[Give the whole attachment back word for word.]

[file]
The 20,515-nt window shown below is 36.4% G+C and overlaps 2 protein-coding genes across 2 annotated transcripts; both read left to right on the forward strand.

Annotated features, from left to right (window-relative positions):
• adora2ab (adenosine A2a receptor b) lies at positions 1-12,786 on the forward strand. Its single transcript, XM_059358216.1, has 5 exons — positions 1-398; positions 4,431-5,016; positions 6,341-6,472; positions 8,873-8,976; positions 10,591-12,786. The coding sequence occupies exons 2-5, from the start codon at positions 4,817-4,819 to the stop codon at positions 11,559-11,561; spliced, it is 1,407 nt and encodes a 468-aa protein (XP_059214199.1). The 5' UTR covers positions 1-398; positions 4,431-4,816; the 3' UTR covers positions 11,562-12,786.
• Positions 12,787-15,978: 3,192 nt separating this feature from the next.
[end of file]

The 20,515-nt window shown below is 36.4% G+C and overlaps 2 protein-coding genes across 2 annotated transcripts; both read left to right on the forward strand.

Annotated features, from left to right (window-relative positions):
• adora2ab (adenosine A2a receptor b) lies at positions 1-12,786 on the forward strand. Its single transcript, XM_059358216.1, has 5 exons — positions 1-398; positions 4,431-5,016; positions 6,341-6,472; positions 8,873-8,976; positions 10,591-12,786. The coding sequence occupies exons 2-5, from the start codon at positions 4,817-4,819 to the stop codon at positions 11,559-11,561; spliced, it is 1,407 nt and encodes a 468-aa protein (XP_059214199.1). The 5' UTR covers positions 1-398; positions 4,431-4,816; the 3' UTR covers positions 11,562-12,786.
• Positions 12,787-15,978: 3,192 nt separating this feature from the next.